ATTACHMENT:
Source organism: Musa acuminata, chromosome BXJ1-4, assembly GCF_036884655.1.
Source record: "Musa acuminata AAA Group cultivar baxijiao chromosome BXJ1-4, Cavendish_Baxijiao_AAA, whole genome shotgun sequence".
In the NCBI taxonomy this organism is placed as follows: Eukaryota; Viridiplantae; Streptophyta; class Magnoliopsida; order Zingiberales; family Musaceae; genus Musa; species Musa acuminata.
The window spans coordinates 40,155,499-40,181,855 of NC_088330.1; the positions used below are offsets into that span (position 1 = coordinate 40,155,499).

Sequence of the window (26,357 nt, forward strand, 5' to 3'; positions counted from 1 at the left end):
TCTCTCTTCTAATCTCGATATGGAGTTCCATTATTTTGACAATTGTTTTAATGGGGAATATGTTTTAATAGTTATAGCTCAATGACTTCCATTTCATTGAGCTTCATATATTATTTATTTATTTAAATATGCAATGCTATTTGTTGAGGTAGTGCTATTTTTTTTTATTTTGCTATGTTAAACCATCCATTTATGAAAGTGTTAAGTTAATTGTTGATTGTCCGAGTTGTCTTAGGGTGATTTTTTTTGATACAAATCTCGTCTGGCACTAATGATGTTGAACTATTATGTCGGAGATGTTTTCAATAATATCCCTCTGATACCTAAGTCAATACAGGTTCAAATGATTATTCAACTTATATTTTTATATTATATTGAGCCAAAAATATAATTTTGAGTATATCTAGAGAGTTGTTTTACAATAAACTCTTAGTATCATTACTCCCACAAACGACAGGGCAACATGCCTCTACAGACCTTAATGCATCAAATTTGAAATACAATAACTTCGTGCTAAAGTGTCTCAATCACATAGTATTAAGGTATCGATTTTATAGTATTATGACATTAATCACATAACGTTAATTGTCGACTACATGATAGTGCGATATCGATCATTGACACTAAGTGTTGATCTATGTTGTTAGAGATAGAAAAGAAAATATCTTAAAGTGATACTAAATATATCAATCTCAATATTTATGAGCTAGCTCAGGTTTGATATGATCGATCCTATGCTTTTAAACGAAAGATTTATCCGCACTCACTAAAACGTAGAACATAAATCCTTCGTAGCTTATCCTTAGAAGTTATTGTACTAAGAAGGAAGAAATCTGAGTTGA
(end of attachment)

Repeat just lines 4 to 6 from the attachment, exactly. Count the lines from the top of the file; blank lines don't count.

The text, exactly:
The window spans coordinates 40,155,499-40,181,855 of NC_088330.1; the positions used below are offsets into that span (position 1 = coordinate 40,155,499).

Sequence of the window (26,357 nt, forward strand, 5' to 3'; positions counted from 1 at the left end):
TCTCTCTTCTAATCTCGATATGGAGTTCCATTATTTTGACAATTGTTTTAATGGGGAATATGTTTTAATAGTTATAGCTCAATGACTTCCATTTCATTGAGCTTCATATATTATTTATTTATTTAAATATGCAATGCTATTTGTTGAGGTAGTGCTATTTTTTTTTATTTTGCTATGTTAAACCATCCATTTATGAAAGTGTTAAGTTAATTGTTGATTGTCCGAGTTGTCTTAGGGTGATTTTTTTTGATACAAATCTCGTCTGGCACTAATGATGTTGAACTATTATGTCGGAGATGTTTTCAATAATATCCCTCTGATACCTAAGTCAATACAGGTTCAAATGATTATTCAACTTATATTTTTATATTATATTGAGCCAAAAATATAATTTTGAGTATATCTAGAGAGTTGTTTTACAATAAACTCTTAGTATCATTACTCCCACAAACGACAGGGCAACATGCCTCTACAGACCTTAATGCATCAAATTTGAAATACAATAACTTCGTGCTAAAGTGTCTCAATCACATAGTATTAAGGTATCGATTTTATAGTATTATGACATTAATCACATAACGTTAATTGTCGACTACATGATAGTGCGATATCGATCATTGACACTAAGTGTTGATCTATGTTGTTAGAGATAGAAAAGAAAATATCTTAAAGTGATACTAAATATATCAATCTCAATATTTATGAGCTAGCTCAGGTTTGATATGATCGATCCTATGCTTTTAAACGAAAGATTTATCCGCACTCACTAAAACGTAGAACATAAATCCTTCGTAGCTTATCCTTAGAAGTTATTGTACTAAGAAGGAAGAAATCTGAGTTGA